To finish life well, focus more on what you do, not say

Sunday, October 17, 2010

Our work consumes much of our lives. Whether you are taking your first job or making the transition to a new career at the end of your life, you would like to look back at what was built and know that you leave a legacy, taking confidence in knowing you have finished well.

Gideon didn't finish well. He was called by God to lead an outnumbered and underequipped army of volunteers against professional soldiers with the God-given guarantee that there would be success. There was success. Following seven years of tyranny, the Lord blessed his people with 40 years of peace. But when Gideon died, so did the peace. He did not finish well.

Finishing well demands living with the understanding that what you do matters more than what you say. Following the tremendous battle for freedom, Gideon was approached to become the king. He adamantly turned down the offer with his words, yet his actions spoke differently. He requested rewards from his soldiers, and they complied, demonstrating submission to him. He created an altar and set it up in his home. All the peoples from all around made a pilgrimage to his home to worship the altar, not the Lord. He lived in his home, reigning in his home for 40 years. While he said strongly, "I will not be your king," he acted as king, and that's how he was treated.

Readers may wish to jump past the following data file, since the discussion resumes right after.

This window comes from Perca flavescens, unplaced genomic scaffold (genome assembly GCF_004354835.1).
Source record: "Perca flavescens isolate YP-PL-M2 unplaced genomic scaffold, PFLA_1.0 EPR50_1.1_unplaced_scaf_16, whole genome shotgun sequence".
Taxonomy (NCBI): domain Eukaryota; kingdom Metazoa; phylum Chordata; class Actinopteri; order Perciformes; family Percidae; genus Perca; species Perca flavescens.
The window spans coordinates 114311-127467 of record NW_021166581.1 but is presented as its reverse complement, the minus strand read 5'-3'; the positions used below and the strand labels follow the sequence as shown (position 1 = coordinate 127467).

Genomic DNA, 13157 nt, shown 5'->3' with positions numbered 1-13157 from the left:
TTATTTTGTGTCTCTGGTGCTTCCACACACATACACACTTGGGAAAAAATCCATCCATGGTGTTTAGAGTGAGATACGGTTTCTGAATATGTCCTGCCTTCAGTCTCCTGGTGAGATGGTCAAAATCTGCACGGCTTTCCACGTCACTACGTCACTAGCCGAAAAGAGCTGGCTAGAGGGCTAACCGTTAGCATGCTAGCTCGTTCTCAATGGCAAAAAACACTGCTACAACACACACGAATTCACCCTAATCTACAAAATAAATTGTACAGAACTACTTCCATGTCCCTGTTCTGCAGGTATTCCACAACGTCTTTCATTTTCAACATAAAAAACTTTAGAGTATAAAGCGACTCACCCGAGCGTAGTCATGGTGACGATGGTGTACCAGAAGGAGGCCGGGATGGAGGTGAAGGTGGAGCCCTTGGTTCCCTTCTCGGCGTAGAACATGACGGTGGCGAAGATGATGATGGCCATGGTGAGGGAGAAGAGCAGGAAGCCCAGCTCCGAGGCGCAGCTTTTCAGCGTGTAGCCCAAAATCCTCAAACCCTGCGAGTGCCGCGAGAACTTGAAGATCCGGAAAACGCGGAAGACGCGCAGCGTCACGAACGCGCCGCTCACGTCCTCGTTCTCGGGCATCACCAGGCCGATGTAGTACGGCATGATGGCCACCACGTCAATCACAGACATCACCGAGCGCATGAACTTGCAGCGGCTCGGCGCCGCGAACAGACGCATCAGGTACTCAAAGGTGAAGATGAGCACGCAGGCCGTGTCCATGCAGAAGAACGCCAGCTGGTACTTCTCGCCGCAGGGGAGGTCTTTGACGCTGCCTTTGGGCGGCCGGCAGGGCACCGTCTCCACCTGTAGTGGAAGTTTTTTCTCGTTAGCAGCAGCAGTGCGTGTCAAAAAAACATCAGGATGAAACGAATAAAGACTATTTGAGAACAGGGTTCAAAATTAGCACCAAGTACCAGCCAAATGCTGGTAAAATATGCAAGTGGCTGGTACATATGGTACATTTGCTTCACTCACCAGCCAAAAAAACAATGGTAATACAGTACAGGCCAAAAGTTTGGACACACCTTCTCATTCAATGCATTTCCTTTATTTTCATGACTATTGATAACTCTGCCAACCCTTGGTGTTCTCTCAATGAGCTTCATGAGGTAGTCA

The greatest hindrance to finishing well can be the very success that we achieve. Gideon did not set out to be a hero. He was content being a farmer, the runt of a family of no significance. The Lord used him not because of his natural abilities and position but because he knew who he created Gideon to be. Success as a leader went to his head, blinding him to what God had called him to be and sent him to do. He forgot the very reason he was called. His legacy died with him.

Often what keeps us from finishing well is forgetting the very reason we began. The attraction of success, prestige and admiration drives us away from our first passions, replacing them with the markers of success. The legacy that outlives our lives is not a matter of whatever we deem to be success but a matter of finishing well.

Rob Hurtgen is a husband, father, minister and writer. Read more from him at

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